The proposed Maritime Museum at Ebrington Square won’t open until 2019 at the earliest - a full three years behind schedule.
The opening of the museum was originally to have been the centrepiece of ‘Maritime City 2016’ - as outlined in the Derry City Council’s Legacy Plan following the City of Culture year in 2013 but that now appears to have been shelved.
The Maritime Museum, one of the key components of the regeneration of Ebrington - was originally due to have opened this year.
That date was then put back to 2017 and the Sentinel can now reveal that the project has been postponed to 2019 at the earliest.
A Derry City and Strabane District Council spokesperson confirmed: “The Museum is scheduled for completion in 2019.
“The Maritime Museum planned for the city and region is expected to be the only museum and archive of its kind in Ireland.”
The Office of the First and Deputy First Minister (OFMDFM) last year took the drastic step of terminating the contract of ILEX, the company responsible for the regeneration of Ebrington early, concerned at the slow progress on the iconic site. That has now been followed by the three-year delay in the development of the Maritime Museum.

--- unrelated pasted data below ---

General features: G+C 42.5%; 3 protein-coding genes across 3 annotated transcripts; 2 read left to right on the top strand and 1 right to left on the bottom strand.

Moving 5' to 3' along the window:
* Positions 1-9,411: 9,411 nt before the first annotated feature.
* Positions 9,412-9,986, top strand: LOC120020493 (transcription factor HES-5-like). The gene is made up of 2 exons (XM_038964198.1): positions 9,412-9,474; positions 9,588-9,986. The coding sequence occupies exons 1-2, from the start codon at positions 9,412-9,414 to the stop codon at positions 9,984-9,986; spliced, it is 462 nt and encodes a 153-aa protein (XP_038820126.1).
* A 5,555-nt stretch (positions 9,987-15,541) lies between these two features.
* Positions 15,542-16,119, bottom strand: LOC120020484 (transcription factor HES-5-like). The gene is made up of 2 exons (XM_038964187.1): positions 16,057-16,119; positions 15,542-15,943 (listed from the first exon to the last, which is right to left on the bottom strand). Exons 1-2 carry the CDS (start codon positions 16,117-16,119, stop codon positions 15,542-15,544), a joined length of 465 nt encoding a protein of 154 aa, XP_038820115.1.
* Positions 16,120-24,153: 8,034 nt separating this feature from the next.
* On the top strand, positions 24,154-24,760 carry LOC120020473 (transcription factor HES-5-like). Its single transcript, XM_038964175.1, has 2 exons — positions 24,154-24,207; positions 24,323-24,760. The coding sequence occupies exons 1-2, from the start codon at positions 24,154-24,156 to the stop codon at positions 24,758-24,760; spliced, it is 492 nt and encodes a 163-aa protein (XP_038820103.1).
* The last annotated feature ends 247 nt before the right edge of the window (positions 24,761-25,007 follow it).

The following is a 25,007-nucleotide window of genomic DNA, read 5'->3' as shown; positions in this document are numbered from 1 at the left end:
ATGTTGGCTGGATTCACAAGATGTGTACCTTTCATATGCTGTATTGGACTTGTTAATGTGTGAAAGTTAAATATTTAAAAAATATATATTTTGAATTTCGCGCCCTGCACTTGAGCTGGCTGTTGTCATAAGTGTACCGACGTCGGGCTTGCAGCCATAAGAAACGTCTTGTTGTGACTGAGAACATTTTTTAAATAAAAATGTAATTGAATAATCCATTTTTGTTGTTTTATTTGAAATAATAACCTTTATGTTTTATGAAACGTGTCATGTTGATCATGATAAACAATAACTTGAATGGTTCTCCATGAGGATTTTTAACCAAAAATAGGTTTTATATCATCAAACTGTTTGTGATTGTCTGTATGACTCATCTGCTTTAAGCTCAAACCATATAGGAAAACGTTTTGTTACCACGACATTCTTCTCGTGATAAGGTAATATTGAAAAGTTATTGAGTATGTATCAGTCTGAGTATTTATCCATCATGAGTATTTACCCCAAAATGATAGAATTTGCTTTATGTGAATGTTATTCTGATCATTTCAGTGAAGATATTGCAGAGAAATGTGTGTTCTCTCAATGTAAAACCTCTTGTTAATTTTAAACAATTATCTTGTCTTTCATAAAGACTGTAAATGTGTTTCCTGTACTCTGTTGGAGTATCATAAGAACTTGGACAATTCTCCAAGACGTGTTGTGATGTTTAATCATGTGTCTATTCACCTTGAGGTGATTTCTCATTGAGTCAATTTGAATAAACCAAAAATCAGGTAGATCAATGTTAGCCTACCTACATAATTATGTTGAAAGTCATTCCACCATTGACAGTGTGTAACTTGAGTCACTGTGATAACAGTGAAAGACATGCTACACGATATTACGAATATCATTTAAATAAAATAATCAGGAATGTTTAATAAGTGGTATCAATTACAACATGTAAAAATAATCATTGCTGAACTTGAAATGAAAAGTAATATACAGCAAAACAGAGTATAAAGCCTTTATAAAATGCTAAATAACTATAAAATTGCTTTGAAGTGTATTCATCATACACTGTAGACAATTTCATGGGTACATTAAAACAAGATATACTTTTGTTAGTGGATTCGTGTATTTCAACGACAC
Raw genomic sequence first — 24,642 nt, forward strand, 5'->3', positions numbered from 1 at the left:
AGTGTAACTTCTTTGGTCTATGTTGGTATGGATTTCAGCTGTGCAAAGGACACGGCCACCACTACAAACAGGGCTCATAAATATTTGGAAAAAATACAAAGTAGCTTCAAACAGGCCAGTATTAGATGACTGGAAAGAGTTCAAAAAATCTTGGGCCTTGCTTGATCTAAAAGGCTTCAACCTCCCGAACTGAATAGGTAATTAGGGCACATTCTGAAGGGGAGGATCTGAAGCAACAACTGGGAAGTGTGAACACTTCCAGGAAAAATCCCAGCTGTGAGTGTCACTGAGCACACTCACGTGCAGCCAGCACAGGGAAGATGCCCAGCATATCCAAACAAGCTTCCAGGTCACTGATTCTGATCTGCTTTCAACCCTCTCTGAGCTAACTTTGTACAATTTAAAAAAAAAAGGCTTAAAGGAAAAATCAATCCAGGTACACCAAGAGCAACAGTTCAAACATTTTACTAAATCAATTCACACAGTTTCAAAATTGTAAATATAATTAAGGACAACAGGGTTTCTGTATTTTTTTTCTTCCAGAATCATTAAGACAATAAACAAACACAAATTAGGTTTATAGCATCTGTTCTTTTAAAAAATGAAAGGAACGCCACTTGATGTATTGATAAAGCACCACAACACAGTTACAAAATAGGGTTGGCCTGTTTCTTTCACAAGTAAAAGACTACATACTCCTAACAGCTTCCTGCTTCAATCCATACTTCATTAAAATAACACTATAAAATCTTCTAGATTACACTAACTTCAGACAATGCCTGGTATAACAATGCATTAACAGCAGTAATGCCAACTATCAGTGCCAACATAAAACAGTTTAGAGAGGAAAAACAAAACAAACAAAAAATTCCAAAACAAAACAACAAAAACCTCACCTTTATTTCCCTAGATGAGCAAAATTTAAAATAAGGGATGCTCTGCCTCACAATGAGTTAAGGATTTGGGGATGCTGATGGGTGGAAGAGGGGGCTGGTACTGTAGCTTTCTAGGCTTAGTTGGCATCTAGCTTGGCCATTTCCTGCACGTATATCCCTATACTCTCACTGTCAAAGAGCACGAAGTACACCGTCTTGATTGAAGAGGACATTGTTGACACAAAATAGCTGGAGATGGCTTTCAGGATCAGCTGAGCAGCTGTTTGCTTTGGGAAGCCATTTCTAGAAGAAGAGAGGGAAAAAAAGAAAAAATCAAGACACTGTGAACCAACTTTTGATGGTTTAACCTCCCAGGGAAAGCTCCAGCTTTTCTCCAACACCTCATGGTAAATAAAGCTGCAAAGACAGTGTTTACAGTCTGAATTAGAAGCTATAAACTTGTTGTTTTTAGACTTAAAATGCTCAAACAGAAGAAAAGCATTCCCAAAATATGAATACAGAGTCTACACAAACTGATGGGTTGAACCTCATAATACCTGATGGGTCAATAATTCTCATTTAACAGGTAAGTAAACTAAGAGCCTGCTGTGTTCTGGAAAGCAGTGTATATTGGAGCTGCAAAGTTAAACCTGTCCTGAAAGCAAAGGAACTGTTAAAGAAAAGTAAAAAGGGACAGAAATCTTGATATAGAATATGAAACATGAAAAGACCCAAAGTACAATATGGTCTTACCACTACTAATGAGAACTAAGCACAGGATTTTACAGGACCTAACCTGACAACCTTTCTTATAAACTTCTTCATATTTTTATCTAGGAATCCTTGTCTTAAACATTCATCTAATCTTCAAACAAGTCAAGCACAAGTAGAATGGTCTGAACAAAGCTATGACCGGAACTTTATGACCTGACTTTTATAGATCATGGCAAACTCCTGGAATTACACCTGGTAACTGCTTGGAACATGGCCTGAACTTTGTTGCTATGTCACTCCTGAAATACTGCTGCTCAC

The Council spokesperson said that securing adequate funding for the £11.3 million development was the reason for the latest delay.
“The dates for the project were reviewed in order to allow Council and key stakeholders to fully develop proposals and secure funding for the project,
“The estimated cost for the project is £11.3 million with funding from Council, TNI and the Heritage Lottery Fund.”
Asked about the Legacy Plan to designate 2016 as Maritime City, the Council responded: “Derry City and Strabane District Council said that the new museum will focus on emigration from Derry Port and the role the city played in the Second World War when it was used as a naval base.
“The Museum will be a celebration of the city’s maritime heritage and be an important public resource that will help locals and visitors alike to understand, explore and appreciate the enormous influence the River Foyle and its wider connections have had on the region.
“It will bring to life the city’s rich maritime heritage and allow us to provide access to the city’s archive and genealogical collections.”
Ilex announced in 2013 that work on Building 49 on the museum had been due to begin by 2015, but that deadline has since been missed. The Council spokesman added: “A specialist interpretative design team has been appointed to continue with the ongoing programme of consultation and assessment of the site, which includes Buildings 45/46 and 49 at Ebrington.
“The Museum will be a Derry City and Strabane District Council owned and run facility.
“The Council is continuing to work in partnership with a number of key stakeholders and funders to develop this important project for the city and district.”